Thame Valley Fisheries Preservation Consultative                            WQR0070


Written evidence submission from Thame Valley Fisheries Preservation Consultative

The Thame Valley Fisheries Preservation Consultative was formed in 1975 when local angling clubs who fished on the River Thame felt that the river was degraded by pollution to the point where anglers catches from the river had fallen to unacceptable levels. It was felt that the cause of the decline in anglers catches was due to poorly performing sewage works that discharged into the River Thame and its tributaries.

It is with great personal sadness that I have to report to you that we find ourselves in exactly the same situation - 46 years later. The reality of this is that the situation has never changed. At times things would improve – which generally followed pressure on Thames Water – either by bad publicity in the local newspapers or by Court cases taken against Thames Water by the National Rivers Authority and its successor the Environment Agency.

There are 33 sewage works that discharge into this small river and its tributaries – which represents around 10% of all the sewage works owned and operated by Thames Water. By far the greatest threat to the River Thame is the very large sewage works at Aylesbury, which discharges into the headwaters of the river. Even today the Aylesbury sewage works is under investigation by the Environment Agency for two breakdowns in 2020 which resulted in 26600 cubic meters of totally untreated sewage was discharged directly into the river on one of the occasions. This was due to the sewage works storm tanks being full, from a storm, some days before. It is alleged that it was a systems failure at the works – which was not discovered until the next morning – a question in itself as to why the Thames Water monitoring failed to set off any alarms. These breakdowns are under investigation by the Environment Agency which may result in prosecution. Over the years there have been several prosecutions against Thames Water, but not all pollutions were prosecuted. You may be aware of the Crown Court case three years ago where Thames Water were fined £20million for severe pollution of the River Thame and the River Thames where the Judge was scathing of Thames Water allowing this to happen and said that it was the equivalent of discharging several super-tankers of raw sewage into the River Thame over a prolonged period during 2012-14. Prior to this pollution there were pollutions in 1979, 1985, 1992, 1997 and 2005 – most of which were due to sewage.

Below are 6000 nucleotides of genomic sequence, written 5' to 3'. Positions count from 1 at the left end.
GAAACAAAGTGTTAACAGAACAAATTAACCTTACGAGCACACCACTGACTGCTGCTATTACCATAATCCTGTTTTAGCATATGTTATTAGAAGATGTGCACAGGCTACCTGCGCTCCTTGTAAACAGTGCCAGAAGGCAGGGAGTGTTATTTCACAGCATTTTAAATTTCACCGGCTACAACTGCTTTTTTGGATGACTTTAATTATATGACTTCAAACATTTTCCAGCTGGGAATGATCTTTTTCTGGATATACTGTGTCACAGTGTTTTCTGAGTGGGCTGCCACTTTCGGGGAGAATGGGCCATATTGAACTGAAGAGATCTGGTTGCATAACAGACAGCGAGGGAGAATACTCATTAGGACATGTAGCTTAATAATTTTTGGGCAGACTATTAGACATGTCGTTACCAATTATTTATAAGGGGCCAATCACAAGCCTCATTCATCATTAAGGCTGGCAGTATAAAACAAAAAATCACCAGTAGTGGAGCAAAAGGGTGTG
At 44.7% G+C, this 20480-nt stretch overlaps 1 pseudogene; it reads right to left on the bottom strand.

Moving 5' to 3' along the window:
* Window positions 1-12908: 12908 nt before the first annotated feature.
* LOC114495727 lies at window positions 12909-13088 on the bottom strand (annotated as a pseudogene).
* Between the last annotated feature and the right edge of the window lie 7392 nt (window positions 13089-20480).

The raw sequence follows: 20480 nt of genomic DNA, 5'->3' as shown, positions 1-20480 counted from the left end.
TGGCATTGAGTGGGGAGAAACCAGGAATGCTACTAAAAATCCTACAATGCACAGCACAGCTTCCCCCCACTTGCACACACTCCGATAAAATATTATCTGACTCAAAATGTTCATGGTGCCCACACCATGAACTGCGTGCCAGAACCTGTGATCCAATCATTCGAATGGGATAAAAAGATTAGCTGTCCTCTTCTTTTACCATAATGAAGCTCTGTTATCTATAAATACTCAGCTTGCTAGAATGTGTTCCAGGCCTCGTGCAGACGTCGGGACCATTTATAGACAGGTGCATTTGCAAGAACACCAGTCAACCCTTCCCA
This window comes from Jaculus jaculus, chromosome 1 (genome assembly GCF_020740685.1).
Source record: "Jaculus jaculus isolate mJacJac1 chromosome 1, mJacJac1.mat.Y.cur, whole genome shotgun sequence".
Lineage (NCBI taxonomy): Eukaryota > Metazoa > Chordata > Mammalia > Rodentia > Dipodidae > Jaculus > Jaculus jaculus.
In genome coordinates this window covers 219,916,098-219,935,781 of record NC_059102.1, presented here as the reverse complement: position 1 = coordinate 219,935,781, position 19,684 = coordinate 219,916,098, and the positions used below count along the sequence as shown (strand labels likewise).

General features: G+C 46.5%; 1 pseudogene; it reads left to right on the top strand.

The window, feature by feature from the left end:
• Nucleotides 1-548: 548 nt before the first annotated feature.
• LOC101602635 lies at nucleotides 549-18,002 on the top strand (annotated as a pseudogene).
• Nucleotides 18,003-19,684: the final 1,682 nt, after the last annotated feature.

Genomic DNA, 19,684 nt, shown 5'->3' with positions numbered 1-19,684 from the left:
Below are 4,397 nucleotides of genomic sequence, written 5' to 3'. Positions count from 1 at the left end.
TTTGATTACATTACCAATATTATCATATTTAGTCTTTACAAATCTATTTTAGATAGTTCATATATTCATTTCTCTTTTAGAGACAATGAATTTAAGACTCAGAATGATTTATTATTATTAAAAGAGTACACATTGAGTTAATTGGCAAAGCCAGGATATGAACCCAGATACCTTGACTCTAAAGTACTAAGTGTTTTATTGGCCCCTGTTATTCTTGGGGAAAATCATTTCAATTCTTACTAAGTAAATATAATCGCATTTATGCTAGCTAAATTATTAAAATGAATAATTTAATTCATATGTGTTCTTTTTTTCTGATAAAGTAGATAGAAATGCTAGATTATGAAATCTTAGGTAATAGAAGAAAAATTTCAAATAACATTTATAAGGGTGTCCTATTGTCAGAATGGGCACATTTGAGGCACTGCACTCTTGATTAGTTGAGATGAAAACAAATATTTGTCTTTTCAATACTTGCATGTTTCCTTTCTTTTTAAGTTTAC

Under such intense pressure from pollution, it is no surprise that the River Thame is a shadow of its former self in terms of fish life. We have tried to restore the river and have stocked over 135000 fish into the river in the last 4years. Most of these were supplied by the Environment Agency fish farm at Calverton. Some were paid for by Thames Water as recompense for the pollutions.          

In addition to Aylesbury, I would mention several other sewage works in my locality including Chinnor Princes Risborough, Thame and Haddenham – all of which discharge poorly treated sewage effluent into a tributary of the River Thame on a regular basis. Indeed, as I sit here writing this, Chinnor sewage works is on South Today news due to sewer flooding into people’s gardens. I have monitored Chinnor on a regular basis and it has been in a poor state for several years now. It has been discharging untreated storm sewage continuously since Christmas. This is due to groundwater infiltration, according to Thames Water. However, the Environment Agency has said that discharging groundwater infiltration as storm sewage is illegal – something that we will be taking up with the EA. The EA are currently investigating a pollution form Chinnor sewage works which occurred in the last two weeks.